FBH presents its advanced semiconductor light sources at Photonics West 2023
The Ferdinand-Braun-Institut (FBH) will present its developments and advancements in diode lasers and UV light-emitting diodes (LEDs) in person at Photonics West 2023, San Francisco (USA). The FBH is both represented at the exhibition and contributes to the accompanying conferences (28 January - 2 February 2023) with 19 scientific presentations. At the German Pavilion, booth 4105-55 (31 January - 2 February 2023), the institute showcases its full range of capabilities from design through chips to modules and prototype systems. In addition to its established diode-laser-based light sources, the FBH exhibits at the booth their latest progress in high-power kilowatt-class pump modules, which the institute is currently scaling from pulsed into continuous wave mode operation and from emission at wavelengths around 1 µm into longer wavelengths around 1.5 µm. FBH also presents its LED-based irradiation systems. Equipped with inhouse developed UVC LEDs, the system can be used for the disinfection of surfaces and directly on the skin, for example, to eradicate multi-resistant pathogens such as MRSA and MSSA as well as further bacteria and viruses.
Further exhibits at the booth comprise:
Compact fiber-coupled amplifier modules – from NIR to visible spectral range
The FBH has developed compact fiber-coupled amplifier modules delivering several hundred-milliwatt CW output power through polarization-maintaining single-mode fibers. These modules have been designed for super-resolution microscopy but can be flexibly adjusted to further applications. The semiconductor-based amplifier systems are optionally available with nonlinear crystals to achieve visible laser output emission through second harmonic generation. To provide the necessary seed power, any arbitrary fiber-coupled laser source can be used. From only 50 mW input power at 1122 nm, for example, more than 450 mW output power is achieved. With the integrated nonlinear crystal, more than 200 mW output power is provided at 561 nm under the same input power conditions, meeting the requirements, for example, of super-resolution microscopy. All variants share the same butterfly-type packages with a footprint of only 47 x 34 mm² and industrial standard fiber connectors. The concept is not limited to a specific wavelength, and amplified output emission at nearly any wavelength in the range between 630 nm and 1180 nm can be realized.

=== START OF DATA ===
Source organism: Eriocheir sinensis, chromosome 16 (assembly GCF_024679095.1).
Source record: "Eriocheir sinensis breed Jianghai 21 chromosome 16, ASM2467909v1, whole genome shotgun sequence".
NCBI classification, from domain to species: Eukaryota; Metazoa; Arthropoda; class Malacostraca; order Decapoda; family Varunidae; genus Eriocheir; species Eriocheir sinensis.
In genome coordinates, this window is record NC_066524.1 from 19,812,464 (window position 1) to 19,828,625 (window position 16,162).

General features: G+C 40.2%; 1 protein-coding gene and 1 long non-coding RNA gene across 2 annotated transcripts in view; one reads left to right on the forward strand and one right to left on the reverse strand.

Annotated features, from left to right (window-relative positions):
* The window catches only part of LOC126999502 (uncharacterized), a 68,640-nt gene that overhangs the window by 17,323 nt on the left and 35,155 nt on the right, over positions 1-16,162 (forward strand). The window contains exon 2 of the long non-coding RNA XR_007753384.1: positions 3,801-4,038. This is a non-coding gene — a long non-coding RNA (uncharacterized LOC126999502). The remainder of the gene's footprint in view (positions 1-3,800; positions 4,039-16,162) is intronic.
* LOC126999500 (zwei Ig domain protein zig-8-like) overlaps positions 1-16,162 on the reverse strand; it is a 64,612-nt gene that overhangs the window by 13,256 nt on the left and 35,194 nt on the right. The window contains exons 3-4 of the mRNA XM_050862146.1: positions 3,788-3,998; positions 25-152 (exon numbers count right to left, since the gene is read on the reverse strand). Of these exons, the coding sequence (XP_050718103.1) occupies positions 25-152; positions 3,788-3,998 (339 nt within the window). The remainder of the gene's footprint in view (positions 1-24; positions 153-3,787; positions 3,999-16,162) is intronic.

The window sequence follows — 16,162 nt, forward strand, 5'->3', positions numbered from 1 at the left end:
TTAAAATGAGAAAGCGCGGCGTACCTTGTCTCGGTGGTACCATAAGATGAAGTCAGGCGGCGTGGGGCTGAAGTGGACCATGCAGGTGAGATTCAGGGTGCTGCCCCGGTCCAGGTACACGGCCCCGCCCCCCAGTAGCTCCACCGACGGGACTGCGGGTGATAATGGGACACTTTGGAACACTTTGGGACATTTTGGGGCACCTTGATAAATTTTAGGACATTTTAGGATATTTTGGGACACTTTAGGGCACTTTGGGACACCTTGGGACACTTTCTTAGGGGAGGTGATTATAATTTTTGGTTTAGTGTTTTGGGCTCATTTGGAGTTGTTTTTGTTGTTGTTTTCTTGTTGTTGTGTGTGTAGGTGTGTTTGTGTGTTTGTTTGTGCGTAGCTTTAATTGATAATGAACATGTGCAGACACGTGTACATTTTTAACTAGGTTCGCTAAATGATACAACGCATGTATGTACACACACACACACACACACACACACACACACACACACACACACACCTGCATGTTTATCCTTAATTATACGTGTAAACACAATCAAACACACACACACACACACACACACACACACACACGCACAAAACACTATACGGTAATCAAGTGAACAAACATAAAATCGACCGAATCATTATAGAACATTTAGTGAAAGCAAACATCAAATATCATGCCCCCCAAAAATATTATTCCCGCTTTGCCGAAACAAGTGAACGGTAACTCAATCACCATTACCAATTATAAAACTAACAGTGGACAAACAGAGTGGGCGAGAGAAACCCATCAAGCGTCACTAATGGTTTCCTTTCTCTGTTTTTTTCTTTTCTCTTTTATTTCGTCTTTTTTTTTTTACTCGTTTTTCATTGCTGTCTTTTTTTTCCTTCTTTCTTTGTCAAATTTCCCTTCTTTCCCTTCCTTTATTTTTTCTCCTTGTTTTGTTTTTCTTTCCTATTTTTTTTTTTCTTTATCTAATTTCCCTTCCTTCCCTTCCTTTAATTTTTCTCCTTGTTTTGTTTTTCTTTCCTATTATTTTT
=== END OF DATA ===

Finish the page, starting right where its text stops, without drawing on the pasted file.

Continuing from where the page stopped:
Red DBR laser chips for strontium-based optical atomic clocks
Optical atomic clocks provide the most accurate time measurements available so far and have the potential to benefit basic research as well as improve satellite navigation. For strontium optical atomic clocks, FBH scientists developed red-emitting distributed Bragg reflector (DBR) lasers with emission wavelengths from 689 nm to 712 nm. The frequency stability with a record spectral linewidth of only 0.4 MHz makes the lasers suitable for laser cooling, repumping and excitation of the clock transition.
In DBR lasers, a ridge waveguide ensures lateral single-mode operation. Frequency stability and specificity of the emission frequency are enforced by a surface Bragg grating at one end of the laser diode. Incorporating the grating into the chip yields smaller and more compact lasers than comparable systems with external gratings, making DBR lasers ideal candidates for space applications of quantum optical sensors.
Particularly robust & compact – monolithically integrated Extended Cavity Diode Laser (mECDL)
The FBH presents ongoing research activities in transferring the hybrid micro-integrated concept of GaAs-based narrow-linewidth extended cavity diode lasers (ECDLs) onto a single chip. This novel monolithically integrated ECDL (mECDL) is based on an innovated 2-step growth process. The concept can be adopted to realize mECDLs at different wavelengths.
Ultra-narrow linewidth AlGaAs/GaAs-based mECDLs emitting at 1064 nm (for iodine spectroscopy) and 778 nm (for 2-photon rubidium spectroscopy) have already been successfully demonstrated. Monolithic integration increases the thermal and mechanical stability of the lasers and allows for cost-effective production of wafer-level lasers for space-borne applications of quantum photonics.